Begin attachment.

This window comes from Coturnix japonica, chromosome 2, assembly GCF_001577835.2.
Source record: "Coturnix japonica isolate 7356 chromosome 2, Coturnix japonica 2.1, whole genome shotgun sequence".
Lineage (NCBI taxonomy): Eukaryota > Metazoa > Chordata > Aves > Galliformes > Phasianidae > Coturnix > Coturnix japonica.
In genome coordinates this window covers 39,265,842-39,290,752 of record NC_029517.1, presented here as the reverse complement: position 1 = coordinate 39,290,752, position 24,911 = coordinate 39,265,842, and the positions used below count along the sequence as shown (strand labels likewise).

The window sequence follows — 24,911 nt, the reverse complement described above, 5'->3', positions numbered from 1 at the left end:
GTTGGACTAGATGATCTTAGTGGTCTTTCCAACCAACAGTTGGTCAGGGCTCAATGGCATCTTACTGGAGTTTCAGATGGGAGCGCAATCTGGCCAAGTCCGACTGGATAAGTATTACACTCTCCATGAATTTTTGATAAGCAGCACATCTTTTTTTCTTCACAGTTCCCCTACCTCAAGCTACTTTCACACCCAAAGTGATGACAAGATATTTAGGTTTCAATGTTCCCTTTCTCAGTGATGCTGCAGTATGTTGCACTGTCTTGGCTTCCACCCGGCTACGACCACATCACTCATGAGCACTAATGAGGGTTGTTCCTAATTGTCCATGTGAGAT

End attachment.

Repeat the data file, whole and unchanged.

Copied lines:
This window comes from Coturnix japonica, chromosome 2, assembly GCF_001577835.2.
Source record: "Coturnix japonica isolate 7356 chromosome 2, Coturnix japonica 2.1, whole genome shotgun sequence".
Lineage (NCBI taxonomy): Eukaryota > Metazoa > Chordata > Aves > Galliformes > Phasianidae > Coturnix > Coturnix japonica.
In genome coordinates this window covers 39,265,842-39,290,752 of record NC_029517.1, presented here as the reverse complement: position 1 = coordinate 39,290,752, position 24,911 = coordinate 39,265,842, and the positions used below count along the sequence as shown (strand labels likewise).

The window sequence follows — 24,911 nt, the reverse complement described above, 5'->3', positions numbered from 1 at the left end:
GTTGGACTAGATGATCTTAGTGGTCTTTCCAACCAACAGTTGGTCAGGGCTCAATGGCATCTTACTGGAGTTTCAGATGGGAGCGCAATCTGGCCAAGTCCGACTGGATAAGTATTACACTCTCCATGAATTTTTGATAAGCAGCACATCTTTTTTTCTTCACAGTTCCCCTACCTCAAGCTACTTTCACACCCAAAGTGATGACAAGATATTTAGGTTTCAATGTTCCCTTTCTCAGTGATGCTGCAGTATGTTGCACTGTCTTGGCTTCCACCCGGCTACGACCACATCACTCATGAGCACTAATGAGGGTTGTTCCTAATTGTCCATGTGAGAT